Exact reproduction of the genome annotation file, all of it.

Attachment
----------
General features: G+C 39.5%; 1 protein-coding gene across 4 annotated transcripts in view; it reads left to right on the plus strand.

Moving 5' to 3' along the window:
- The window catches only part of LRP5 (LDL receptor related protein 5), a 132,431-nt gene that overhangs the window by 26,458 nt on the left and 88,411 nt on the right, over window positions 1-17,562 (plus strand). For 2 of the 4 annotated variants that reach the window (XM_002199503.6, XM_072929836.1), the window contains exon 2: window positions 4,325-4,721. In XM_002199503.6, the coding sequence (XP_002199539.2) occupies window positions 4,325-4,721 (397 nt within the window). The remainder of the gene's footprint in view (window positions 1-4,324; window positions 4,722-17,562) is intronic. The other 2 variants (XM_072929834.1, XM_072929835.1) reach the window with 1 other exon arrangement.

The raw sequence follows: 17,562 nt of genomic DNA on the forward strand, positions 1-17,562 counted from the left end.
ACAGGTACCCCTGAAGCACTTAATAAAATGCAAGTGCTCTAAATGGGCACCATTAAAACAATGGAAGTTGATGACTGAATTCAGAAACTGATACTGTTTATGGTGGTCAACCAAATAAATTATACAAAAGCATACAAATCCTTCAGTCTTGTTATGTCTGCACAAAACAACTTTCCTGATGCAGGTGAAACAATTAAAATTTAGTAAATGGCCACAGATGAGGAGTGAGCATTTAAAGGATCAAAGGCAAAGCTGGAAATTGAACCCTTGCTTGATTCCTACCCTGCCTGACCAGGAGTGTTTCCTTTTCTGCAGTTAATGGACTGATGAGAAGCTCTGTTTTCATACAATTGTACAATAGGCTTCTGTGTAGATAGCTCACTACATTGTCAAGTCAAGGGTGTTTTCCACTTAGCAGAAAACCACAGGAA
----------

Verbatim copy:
General features: G+C 39.5%; 1 protein-coding gene across 4 annotated transcripts in view; it reads left to right on the plus strand.

Moving 5' to 3' along the window:
- The window catches only part of LRP5 (LDL receptor related protein 5), a 132,431-nt gene that overhangs the window by 26,458 nt on the left and 88,411 nt on the right, over window positions 1-17,562 (plus strand). For 2 of the 4 annotated variants that reach the window (XM_002199503.6, XM_072929836.1), the window contains exon 2: window positions 4,325-4,721. In XM_002199503.6, the coding sequence (XP_002199539.2) occupies window positions 4,325-4,721 (397 nt within the window). The remainder of the gene's footprint in view (window positions 1-4,324; window positions 4,722-17,562) is intronic. The other 2 variants (XM_072929834.1, XM_072929835.1) reach the window with 1 other exon arrangement.

The raw sequence follows: 17,562 nt of genomic DNA on the forward strand, positions 1-17,562 counted from the left end.
ACAGGTACCCCTGAAGCACTTAATAAAATGCAAGTGCTCTAAATGGGCACCATTAAAACAATGGAAGTTGATGACTGAATTCAGAAACTGATACTGTTTATGGTGGTCAACCAAATAAATTATACAAAAGCATACAAATCCTTCAGTCTTGTTATGTCTGCACAAAACAACTTTCCTGATGCAGGTGAAACAATTAAAATTTAGTAAATGGCCACAGATGAGGAGTGAGCATTTAAAGGATCAAAGGCAAAGCTGGAAATTGAACCCTTGCTTGATTCCTACCCTGCCTGACCAGGAGTGTTTCCTTTTCTGCAGTTAATGGACTGATGAGAAGCTCTGTTTTCATACAATTGTACAATAGGCTTCTGTGTAGATAGCTCACTACATTGTCAAGTCAAGGGTGTTTTCCACTTAGCAGAAAACCACAGGAA